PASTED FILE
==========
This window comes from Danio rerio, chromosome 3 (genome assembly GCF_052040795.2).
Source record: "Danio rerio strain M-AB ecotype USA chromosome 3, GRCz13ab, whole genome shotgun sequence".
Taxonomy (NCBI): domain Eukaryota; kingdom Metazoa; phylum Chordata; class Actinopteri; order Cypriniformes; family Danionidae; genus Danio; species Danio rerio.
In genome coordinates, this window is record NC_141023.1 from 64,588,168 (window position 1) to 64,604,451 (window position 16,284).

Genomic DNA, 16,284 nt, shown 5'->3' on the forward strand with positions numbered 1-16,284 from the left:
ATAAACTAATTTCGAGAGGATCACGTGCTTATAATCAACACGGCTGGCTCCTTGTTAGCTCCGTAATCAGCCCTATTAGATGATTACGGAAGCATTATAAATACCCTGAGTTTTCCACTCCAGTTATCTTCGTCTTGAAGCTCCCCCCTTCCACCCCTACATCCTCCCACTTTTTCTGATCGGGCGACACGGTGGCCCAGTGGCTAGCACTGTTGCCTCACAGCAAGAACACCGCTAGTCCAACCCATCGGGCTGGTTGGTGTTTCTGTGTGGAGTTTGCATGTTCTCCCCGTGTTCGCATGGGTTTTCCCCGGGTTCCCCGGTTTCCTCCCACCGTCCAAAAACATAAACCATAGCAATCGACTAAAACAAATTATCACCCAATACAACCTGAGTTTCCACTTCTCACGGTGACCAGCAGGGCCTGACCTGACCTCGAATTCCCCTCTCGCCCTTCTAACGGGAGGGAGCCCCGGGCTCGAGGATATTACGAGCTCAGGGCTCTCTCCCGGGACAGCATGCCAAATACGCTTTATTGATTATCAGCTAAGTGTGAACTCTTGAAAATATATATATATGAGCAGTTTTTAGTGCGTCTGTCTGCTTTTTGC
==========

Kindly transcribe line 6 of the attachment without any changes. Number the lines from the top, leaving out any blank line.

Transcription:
ATAAACTAATTTCGAGAGGATCACGTGCTTATAATCAACACGGCTGGCTCCTTGTTAGCTCCGTAATCAGCCCTATTAGATGATTACGGAAGCATTATAAATACCCTGAGTTTTCCACTCCAGTTATCTTCGTCTTGAAGCTCCCCCCTTCCACCCCTACATCCTCCCACTTTTTCTGATCGGGCGACACGGTGGCCCAGTGGCTAGCACTGTTGCCTCACAGCAAGAACACCGCTAGTCCAACCCATCGGGCTGGTTGGTGTTTCTGTGTGGAGTTTGCATGTTCTCCCCGTGTTCGCATGGGTTTTCCCCGGGTTCCCCGGTTTCCTCCCACCGTCCAAAAACATAAACCATAGCAATCGACTAAAACAAATTATCACCCAATACAACCTGAGTTTCCACTTCTCACGGTGACCAGCAGGGCCTGACCTGACCTCGAATTCCCCTCTCGCCCTTCTAACGGGAGGGAGCCCCGGGCTCGAGGATATTACGAGCTCAGGGCTCTCTCCCGGGACAGCATGCCAAATACGCTTTATTGATTATCAGCTAAGTGTGAACTCTTGAAAATATATATATATGAGCAGTTTTTAGTGCGTCTGTCTGCTTTTTGC